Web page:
Such is the variety and age range of cars that turn-up for the Goodwood Members Meeting – it can sometimes be difficult to come up with natural grouping topics in a blog post.
Participants in a particular race or demo run is the safest option as these are normally related to a former race category from a specific time period unless it’s to celebrate the career of a racing driver in which case it might span many years.
Certain cars, marques and models however merit greater focus.
This Classic Car Show continues to expand in terms of the volume and variety of cars on show and in terms of the size of the Grand Avenue where cars are driven up and down the cavernous main hall to improve the visual and aural experience for the audience.
As Goodwood circuit is not used all year round due to local noise restrictions – it’s easy to forget that it’s is a very high speed circuit and therein lies the risk to race drivers and to spectators.
At the end of the first lap of the first of Sunday’s races a really scary crash unfolded right in front of me on the start/finish straight when Richard Wilson’s Lotus Cooper Climax T51 collided with Stephen Bond’s Lotus Climax 18.
Instead of both cars coming to rest on the track or in the tyre wall – the collision caused Bond’s Lotus to go into an end-over-end cartwheel which lifted it over the wall and hedge of an access road before it plummeted down into a pedestrian tunnel right next to the viewing area for wheelchair users.
Possibly because it was early in the day – the pedestrian tunnel was empty so by a miracle spectator injuries were avoided. Stephen Bond also came out of it with broken ribs but was extremely lucky not to come out worse particularly as fuel was pouring from the car as he hung suspended in his seat belts.
It’s horrible to contemplate but with slightly more forward momentum the cartwheeling car could easily have cleared the pedestrian tunnel and landed on the wheelchair spectator viewing area.
Luck was with a number of people as it looked like the accident could have shaped up to be a 1955 Le Mans type incident.
I was rooted to the spot watching the accident in slow motion but a few yards further along the viewing platform Tim Quinlan captured this remarkable footage of the accident:-
The signs are unmistakeable – Spring has definitely sprung! :-
Longer hours of daylight and occasional sightings of a yellow disk in the sky have encouraged the daffodils to bloom and trees to bud,
Classic racing cars have been awakened, coughing and spluttering from their winter slumbers and their doting owners have squeezed themselves into their race suits and boots for the 74th Goodwood Members Meeting.
On the one hand – there are the modern internal combustion engine/battery powered vehicles built to save the planet and/or salve the collective consciences of automotive eco-warriors (isn’t that an oxymoron?).
On the other hand there are Euro/US Hybrids – sleek and elegant European styled cars with stonking great American V8s shoe-horned into their delicate chassis. These cars have a simple purpose in life – to tear-up roads and circuits at the fastest possible speed but in the best possible style and taste!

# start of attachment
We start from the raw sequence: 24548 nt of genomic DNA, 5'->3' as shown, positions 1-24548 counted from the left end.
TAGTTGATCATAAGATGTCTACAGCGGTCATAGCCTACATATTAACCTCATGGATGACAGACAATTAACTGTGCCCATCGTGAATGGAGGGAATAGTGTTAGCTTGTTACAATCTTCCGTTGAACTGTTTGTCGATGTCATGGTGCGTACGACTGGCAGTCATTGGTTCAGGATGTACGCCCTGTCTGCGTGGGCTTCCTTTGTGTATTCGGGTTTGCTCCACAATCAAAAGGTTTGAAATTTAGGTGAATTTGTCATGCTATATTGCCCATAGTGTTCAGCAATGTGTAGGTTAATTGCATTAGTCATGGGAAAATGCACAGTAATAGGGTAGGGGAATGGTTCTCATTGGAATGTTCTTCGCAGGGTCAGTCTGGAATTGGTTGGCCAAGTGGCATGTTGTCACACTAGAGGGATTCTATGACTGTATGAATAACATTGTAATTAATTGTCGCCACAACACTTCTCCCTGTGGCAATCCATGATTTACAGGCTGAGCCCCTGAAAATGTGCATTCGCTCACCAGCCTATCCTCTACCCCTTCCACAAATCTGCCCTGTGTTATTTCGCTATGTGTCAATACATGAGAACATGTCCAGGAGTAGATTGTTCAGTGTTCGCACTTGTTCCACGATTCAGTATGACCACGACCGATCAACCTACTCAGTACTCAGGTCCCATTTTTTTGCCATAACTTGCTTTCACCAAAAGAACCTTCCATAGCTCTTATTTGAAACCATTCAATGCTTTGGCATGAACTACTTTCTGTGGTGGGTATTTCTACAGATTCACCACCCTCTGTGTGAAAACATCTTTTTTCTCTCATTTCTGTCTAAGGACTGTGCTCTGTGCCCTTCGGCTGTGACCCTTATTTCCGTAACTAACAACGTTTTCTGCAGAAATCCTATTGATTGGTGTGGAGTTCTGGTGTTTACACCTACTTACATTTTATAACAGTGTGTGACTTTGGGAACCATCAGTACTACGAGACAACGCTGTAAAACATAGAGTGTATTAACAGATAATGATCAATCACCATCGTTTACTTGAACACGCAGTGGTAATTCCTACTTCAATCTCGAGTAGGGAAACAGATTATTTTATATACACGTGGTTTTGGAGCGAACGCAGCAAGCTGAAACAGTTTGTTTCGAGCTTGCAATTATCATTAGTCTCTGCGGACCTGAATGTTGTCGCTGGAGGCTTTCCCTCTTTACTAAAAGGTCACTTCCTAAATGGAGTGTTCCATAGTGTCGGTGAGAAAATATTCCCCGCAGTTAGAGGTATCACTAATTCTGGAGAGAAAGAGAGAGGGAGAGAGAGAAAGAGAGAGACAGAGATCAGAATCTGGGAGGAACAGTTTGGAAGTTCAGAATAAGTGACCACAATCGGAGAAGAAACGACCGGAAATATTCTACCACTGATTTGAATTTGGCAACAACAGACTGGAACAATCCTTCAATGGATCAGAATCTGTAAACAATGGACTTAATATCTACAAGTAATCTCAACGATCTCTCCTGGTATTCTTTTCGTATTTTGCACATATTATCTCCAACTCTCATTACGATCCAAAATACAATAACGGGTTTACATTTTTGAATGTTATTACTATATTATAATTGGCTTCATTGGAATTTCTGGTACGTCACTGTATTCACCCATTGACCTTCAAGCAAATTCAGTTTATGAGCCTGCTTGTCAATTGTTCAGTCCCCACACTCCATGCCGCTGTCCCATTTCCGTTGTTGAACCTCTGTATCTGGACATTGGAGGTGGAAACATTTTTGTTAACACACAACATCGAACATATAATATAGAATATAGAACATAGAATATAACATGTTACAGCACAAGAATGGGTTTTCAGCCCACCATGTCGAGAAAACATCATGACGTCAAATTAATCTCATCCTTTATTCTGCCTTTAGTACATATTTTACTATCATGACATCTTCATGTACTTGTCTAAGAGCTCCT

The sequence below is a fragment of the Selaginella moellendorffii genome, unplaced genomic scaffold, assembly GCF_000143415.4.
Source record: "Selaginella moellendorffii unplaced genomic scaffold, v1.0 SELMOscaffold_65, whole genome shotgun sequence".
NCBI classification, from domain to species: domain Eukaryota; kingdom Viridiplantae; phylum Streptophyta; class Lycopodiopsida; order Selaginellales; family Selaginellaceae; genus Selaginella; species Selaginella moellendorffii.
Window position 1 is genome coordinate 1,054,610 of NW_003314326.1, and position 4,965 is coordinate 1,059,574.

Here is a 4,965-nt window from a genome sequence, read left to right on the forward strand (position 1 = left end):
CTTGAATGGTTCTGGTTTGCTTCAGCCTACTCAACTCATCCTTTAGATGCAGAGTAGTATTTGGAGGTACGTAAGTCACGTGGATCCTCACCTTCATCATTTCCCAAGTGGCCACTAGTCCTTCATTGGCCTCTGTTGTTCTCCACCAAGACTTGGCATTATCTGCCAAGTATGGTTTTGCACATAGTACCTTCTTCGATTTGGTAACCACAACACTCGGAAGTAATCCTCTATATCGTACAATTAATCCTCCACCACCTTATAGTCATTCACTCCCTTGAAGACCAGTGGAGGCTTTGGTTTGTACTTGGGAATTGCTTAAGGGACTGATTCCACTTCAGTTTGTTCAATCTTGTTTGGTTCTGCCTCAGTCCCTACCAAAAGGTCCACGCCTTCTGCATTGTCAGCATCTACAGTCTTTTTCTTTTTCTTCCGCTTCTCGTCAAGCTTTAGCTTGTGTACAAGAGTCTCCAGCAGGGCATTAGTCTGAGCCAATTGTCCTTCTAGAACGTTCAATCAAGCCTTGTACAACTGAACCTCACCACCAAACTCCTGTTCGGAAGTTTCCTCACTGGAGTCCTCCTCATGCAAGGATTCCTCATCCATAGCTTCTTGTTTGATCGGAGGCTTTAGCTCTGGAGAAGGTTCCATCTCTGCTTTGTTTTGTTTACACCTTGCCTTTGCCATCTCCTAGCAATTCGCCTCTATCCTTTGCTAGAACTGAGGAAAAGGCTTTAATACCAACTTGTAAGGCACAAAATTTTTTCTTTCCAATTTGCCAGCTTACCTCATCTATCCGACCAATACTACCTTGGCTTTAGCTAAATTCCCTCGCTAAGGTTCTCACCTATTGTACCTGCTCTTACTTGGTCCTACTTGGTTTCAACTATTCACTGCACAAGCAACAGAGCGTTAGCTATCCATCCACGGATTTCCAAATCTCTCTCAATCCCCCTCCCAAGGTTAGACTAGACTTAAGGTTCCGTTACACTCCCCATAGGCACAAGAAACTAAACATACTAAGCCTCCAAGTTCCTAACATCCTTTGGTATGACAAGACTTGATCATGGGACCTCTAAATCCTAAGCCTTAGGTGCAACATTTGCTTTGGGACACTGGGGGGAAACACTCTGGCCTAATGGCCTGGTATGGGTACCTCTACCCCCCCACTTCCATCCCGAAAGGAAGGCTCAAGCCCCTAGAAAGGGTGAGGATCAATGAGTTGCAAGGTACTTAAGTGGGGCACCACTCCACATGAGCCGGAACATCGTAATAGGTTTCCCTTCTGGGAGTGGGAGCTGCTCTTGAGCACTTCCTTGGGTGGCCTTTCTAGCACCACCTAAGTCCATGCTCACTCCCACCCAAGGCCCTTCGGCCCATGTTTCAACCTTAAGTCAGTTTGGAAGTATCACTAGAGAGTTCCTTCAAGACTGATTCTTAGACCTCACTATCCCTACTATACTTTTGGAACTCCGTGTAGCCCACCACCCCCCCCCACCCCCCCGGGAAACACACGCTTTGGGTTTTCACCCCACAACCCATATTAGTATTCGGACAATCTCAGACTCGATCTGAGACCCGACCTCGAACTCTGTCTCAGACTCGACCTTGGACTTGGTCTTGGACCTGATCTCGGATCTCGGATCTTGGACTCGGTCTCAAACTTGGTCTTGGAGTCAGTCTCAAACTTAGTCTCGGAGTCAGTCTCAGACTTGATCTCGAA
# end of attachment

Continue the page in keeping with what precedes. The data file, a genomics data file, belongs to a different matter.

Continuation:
1) The special thing about petrol/electric hybrids is they’re NOT new. They were designed and driven donkey’s years ago thanks to Ferdinand Porsche.
2) The special thing about Euro/American hybrids is that they combine the best of European styling with the rugged power of American V8 engines. A number of specialist manufacturers have created beautiful and innovative sports cars, GTs and saloons that have graced the roads and race circuits of the world for years. Long may this Euro/US Hybrid cross-breeding programme continue.
Craig David lyric? Noooo – just a meteorological description of my two days at Silverstone Classic.
High Summer weather in the frozen tundra of rural Northamptonshire ebbed & flowed from cold & extremely wet on Friday, warm and sunny on Saturday and back again to cold and wet on Sunday.
It was a real shame for the competitors who struggled to have any meaningful practice/qualifying runs on Friday, then had to switch to dry set-up on Saturday and back to decidedly-soggy set-up on Sunday. Less than ideal conditions but not bad enough to deter stoic participants and spectators!
The Donington Historic Festival goes from strength to strength and for 2015 – races were spread over no less than 3 days spanning the early May Bank Holiday weekend. Fortunately for many of the attendees – cold weather made “anoraks” a thermal necessity rather than just a disparaging character assessment!
Donington embraces Classic Car clubs by offering cheap ticket deals to members with the added benefit of parking in marque specific areas of the infield plus the chance to participate in a lunch time parade lap around the circuit. What more can you ask? OK – warmer weather would be nice – sort it out Mr Wheatcroft!
The lack of sunshine during the dark Winter months gives rise to a particular form of Seasonal Affective Disorder (SAD) which can result in susceptible people suffering from mild depression. This condition is treated by exposing sufferers to bright light.
I suffer from a very specific form of Seasonal Affective Disorder called ICDD or Interesting Car Deficiency Disorder! The only viable treatment for this terrible affliction is to expose sufferers to interesting cars at any and every opportunity.
The London Classic Car Show at London’s Excel Centre provided just such an opportunity! Judging by the turnout – lots of other people had also opted to for a serious course of ICDD treatment!!!